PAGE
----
Directed by Gareth Edwards
Felicity Jones as Jyn Erso
Diego Luna as Cassian Andor
Donnie Yen as Chirrut Îmwe
Mads Mikkelsen as Galen Erso
Alan Tudyk as K-2SO
Riz Ahmed as Bodhi Rook
Jiang Wen as Baze Malbus
Mohan's measure ✳
Young immigrants to the West may find the whole Star Wars craze humorous. After all, it is nothing more than spaceships, laser beams, and talking robots.
Those with spiritual inclinations may recognize the mythic elements behind it all, borrowings from the Mahabharata and Ramayana which George Lucas admits he put into the series to serve as inspiration for others.
All of us, however, will have to agree that Rogue One just doesn't make the cut. First of all it is not part of the original Star Wars Universe. It is a rather an attempt at a spin-off which purists, like me, find unnecessary.
Of course, it does feature Ms. Jones; and the talented and charming actress has done great service to her character. But, that is all the movie is worth. The rest is trite remarks, poorly executed one line philosophical quips, and off-chance references to the Force which fail to make it into the main story effectively.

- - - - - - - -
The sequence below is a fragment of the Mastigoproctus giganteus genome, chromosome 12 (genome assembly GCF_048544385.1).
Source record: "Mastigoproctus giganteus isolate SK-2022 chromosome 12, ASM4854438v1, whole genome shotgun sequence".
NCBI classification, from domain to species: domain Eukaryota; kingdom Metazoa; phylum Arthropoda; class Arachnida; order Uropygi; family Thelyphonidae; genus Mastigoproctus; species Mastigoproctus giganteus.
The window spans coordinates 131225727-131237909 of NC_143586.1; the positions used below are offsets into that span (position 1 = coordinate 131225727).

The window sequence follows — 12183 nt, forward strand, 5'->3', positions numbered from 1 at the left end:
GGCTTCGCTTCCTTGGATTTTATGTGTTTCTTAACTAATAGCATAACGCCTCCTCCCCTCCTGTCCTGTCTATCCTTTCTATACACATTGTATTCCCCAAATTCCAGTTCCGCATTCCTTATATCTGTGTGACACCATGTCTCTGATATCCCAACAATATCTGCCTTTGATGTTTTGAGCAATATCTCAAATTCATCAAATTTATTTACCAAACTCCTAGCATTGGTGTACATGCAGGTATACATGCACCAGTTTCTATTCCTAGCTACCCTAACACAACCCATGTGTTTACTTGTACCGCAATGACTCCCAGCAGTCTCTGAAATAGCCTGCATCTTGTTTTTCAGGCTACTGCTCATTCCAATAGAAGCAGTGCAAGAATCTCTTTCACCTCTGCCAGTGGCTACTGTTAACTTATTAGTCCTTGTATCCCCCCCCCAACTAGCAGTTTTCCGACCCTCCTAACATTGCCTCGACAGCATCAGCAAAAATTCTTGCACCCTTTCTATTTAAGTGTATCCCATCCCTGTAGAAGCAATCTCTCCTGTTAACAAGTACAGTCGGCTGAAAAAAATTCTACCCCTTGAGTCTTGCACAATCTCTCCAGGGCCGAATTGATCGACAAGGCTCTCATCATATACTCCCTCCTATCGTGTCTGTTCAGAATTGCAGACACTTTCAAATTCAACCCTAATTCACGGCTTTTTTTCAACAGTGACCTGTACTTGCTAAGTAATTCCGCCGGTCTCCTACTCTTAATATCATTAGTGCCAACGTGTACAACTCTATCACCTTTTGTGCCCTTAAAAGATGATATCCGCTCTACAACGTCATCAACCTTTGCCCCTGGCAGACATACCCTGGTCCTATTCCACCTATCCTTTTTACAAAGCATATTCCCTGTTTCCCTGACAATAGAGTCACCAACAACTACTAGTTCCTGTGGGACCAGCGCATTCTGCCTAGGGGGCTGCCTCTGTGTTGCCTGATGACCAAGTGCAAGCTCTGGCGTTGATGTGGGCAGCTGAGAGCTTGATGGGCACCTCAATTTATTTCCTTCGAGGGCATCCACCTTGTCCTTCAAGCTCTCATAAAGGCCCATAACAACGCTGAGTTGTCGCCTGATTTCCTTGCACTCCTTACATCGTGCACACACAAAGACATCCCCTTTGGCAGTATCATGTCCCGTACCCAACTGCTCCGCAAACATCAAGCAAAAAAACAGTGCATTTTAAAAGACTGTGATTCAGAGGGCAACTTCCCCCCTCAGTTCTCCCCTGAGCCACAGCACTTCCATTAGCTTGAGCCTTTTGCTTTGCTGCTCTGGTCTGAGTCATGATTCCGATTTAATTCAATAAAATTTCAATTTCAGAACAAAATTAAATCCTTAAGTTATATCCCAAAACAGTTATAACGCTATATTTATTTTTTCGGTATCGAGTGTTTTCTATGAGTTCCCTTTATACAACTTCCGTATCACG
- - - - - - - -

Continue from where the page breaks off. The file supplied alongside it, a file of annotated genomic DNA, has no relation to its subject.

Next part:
My understanding of the story is blurred by the heavy accents of the costars; but as best as I know a ragtag group of rebels is put together to find their way on to an Imperial Battle-cruiser and retrieve the plans for the Death Star, the very same plans which Princess Leia would eventually send to Obi Wan Kenobi on Tattooine, along with her hologramic image asking for help.
The idea sounds fun, but is presented to us as a dark and tragic story of how this band of heroes sacrifice their own lives such that a stylized flash drive can be delivered to the princess. There is something utterly ridiculous about this, given that the same plans are already sent over electronically earlier in the story.
Also electronic, and not very impressive, are CGI images of the late, great Peter Cushing superimposed onto the live action.
In many ways, this whole thing was an imposition on my weekend.